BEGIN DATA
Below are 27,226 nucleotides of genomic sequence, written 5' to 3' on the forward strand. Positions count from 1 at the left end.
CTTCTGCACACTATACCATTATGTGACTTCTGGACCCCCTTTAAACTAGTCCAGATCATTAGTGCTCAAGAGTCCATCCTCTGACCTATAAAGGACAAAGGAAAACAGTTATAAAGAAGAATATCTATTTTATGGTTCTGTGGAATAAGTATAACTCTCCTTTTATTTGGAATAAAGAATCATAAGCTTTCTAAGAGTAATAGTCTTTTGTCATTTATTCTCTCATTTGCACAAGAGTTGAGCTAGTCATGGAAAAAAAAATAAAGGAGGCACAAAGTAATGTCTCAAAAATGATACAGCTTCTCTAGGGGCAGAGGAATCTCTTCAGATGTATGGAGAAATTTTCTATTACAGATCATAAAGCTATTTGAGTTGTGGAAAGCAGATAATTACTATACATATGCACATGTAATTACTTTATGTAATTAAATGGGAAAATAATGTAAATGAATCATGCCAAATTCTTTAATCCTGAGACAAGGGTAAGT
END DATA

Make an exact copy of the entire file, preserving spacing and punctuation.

Below are 27,226 nucleotides of genomic sequence, written 5' to 3' on the forward strand. Positions count from 1 at the left end.
CTTCTGCACACTATACCATTATGTGACTTCTGGACCCCCTTTAAACTAGTCCAGATCATTAGTGCTCAAGAGTCCATCCTCTGACCTATAAAGGACAAAGGAAAACAGTTATAAAGAAGAATATCTATTTTATGGTTCTGTGGAATAAGTATAACTCTCCTTTTATTTGGAATAAAGAATCATAAGCTTTCTAAGAGTAATAGTCTTTTGTCATTTATTCTCTCATTTGCACAAGAGTTGAGCTAGTCATGGAAAAAAAAATAAAGGAGGCACAAAGTAATGTCTCAAAAATGATACAGCTTCTCTAGGGGCAGAGGAATCTCTTCAGATGTATGGAGAAATTTTCTATTACAGATCATAAAGCTATTTGAGTTGTGGAAAGCAGATAATTACTATACATATGCACATGTAATTACTTTATGTAATTAAATGGGAAAATAATGTAAATGAATCATGCCAAATTCTTTAATCCTGAGACAAGGGTAAGT